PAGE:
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Many people think about the physical effects of asthma, eczema, food allergies, and other allergic conditions. But the mental and emotional impact can have just as much impact on a person and their caregivers as the physical burden – sometimes even more so.

People with asthma and eczema have higher rates of anxiety and depression compared to people without asthma or eczema. This includes children and teens with these conditions.

These chronic conditions can also affect family members and caregivers. For example, parents and caregivers of children with food allergies have higher rates of anxiety and panic than parents of children without food allergies.

You do not have to manage your conditions alone. The Asthma and Allergy Foundation of America (AAFA) has many resources – including free help and support.

Ways to Manage the Mental Impact of Asthma and Allergies

Here are a few ways to support your mental, emotional, and social health:

Form a circle of support. Enlist a team of people you can reach out to when you need help managing your condition. Giving information about your condition to these people in your life is very important. They can help reduce your exposure to asthma and allergy triggers. They will also be able to help you if you have an asthma attack or anaphylaxis, a serious allergic reaction. Include people you trust who will listen to you and encourage you.

Your support team may include:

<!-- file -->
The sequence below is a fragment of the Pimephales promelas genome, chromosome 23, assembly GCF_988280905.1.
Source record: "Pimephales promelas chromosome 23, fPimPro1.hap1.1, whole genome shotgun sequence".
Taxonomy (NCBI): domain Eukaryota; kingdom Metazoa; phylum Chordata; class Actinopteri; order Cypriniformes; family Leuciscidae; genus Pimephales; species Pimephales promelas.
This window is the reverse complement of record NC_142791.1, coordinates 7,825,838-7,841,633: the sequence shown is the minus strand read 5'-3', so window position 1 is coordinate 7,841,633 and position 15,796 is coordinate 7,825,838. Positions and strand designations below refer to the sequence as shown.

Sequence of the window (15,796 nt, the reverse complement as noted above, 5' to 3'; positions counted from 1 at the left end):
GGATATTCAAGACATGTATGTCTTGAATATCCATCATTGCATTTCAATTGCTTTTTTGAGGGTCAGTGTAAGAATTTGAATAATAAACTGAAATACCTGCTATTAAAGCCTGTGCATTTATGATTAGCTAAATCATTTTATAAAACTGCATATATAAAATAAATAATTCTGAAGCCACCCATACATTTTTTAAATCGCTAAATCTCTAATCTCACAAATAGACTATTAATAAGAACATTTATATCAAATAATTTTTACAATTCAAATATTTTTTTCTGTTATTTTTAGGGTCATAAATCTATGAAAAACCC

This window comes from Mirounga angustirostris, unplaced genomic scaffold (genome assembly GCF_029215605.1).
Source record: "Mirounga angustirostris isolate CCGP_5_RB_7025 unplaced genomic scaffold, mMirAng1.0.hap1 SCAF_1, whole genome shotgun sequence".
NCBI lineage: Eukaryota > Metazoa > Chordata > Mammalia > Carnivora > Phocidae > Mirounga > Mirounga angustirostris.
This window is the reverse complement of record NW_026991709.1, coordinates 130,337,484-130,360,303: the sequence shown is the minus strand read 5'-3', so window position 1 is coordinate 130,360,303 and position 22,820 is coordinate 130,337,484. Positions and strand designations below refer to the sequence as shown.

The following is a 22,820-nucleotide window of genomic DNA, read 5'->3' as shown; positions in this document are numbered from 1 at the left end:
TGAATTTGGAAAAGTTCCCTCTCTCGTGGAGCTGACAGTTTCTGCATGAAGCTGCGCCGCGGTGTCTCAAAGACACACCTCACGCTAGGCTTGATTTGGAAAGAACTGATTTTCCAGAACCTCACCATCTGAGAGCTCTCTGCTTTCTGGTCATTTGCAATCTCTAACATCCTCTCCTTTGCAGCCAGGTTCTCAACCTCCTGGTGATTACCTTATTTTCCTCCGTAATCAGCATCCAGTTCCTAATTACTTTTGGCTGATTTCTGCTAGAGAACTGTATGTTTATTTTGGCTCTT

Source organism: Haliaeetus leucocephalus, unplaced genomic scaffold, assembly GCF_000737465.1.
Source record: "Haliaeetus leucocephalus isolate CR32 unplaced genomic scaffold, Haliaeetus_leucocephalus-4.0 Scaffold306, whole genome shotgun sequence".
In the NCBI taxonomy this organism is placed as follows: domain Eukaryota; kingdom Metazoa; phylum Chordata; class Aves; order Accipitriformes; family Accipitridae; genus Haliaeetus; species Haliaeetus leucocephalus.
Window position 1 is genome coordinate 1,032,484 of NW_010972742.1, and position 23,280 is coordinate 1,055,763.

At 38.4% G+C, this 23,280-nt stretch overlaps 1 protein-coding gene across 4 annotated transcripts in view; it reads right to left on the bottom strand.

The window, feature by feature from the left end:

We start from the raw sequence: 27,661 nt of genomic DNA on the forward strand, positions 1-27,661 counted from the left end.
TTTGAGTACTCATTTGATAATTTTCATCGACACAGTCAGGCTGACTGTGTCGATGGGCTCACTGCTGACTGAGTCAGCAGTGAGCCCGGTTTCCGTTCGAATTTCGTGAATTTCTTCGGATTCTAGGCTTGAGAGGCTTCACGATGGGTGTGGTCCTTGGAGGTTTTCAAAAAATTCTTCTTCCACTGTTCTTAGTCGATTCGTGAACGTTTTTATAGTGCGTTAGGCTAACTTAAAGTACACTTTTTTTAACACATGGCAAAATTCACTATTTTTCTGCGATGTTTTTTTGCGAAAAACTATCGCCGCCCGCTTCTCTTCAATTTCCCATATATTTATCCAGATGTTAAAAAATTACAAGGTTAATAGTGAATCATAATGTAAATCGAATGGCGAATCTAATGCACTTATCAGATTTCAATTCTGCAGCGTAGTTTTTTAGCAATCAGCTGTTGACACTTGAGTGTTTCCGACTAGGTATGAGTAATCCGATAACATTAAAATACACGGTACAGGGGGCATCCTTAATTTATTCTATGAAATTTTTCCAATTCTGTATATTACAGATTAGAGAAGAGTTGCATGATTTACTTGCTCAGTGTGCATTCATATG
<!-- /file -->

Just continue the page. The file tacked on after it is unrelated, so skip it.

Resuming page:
• Co-workers or your employer
  • Friends
  • Classmates, faculty, or school staff
  • Family members or caregivers
  • Health care providers such as doctors, nurses, respiratory therapists
  • Mental health counselor or therapist
  • Asthma educators, community health workers, promotoras

Join one of AAFA’s online communities. AAFA and Kids with Food Allergies (KFA), our food allergy division, has online support communities where you can connect with other people managing the same conditions.

Visit for more resources.

Talk with your doctor about your medicines’ side effects. Most people have few side effects, if any, from asthma and allergy medicines. But a small number of people may have side effects related to mental health, including mood changes, irritability, depression, and more.

If you think your medicines may be affecting your mental health, talk with your doctor right away. Don’t stop your asthma or allergy treatment without talking with your health care team first.

Reach out for help if you are struggling.

  • In life-threatening situations, call 911 or go to the nearest emergency room.

  • If you have thoughts of suicide or self-harm, or if you are in emotional distress, call or text 988 to connect with a trained counselor.

  • You can also reach out to the National Alliance on Mental Illness HelpLine Monday through Friday, 10 a.m. – 10 p.m. ET.

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I have made many comments that included the mental health aspects of dealing with animal allergies in today's society.  However, I have yet to see this association create a sub association for us.  Instead, I feel there is still a lot of push, even within the association, to accept animals over people.  This needs to change, as it is very damaging to mental health. Please work to train your helpers so that their implicit biases are not contributing to the problem.  Thank you

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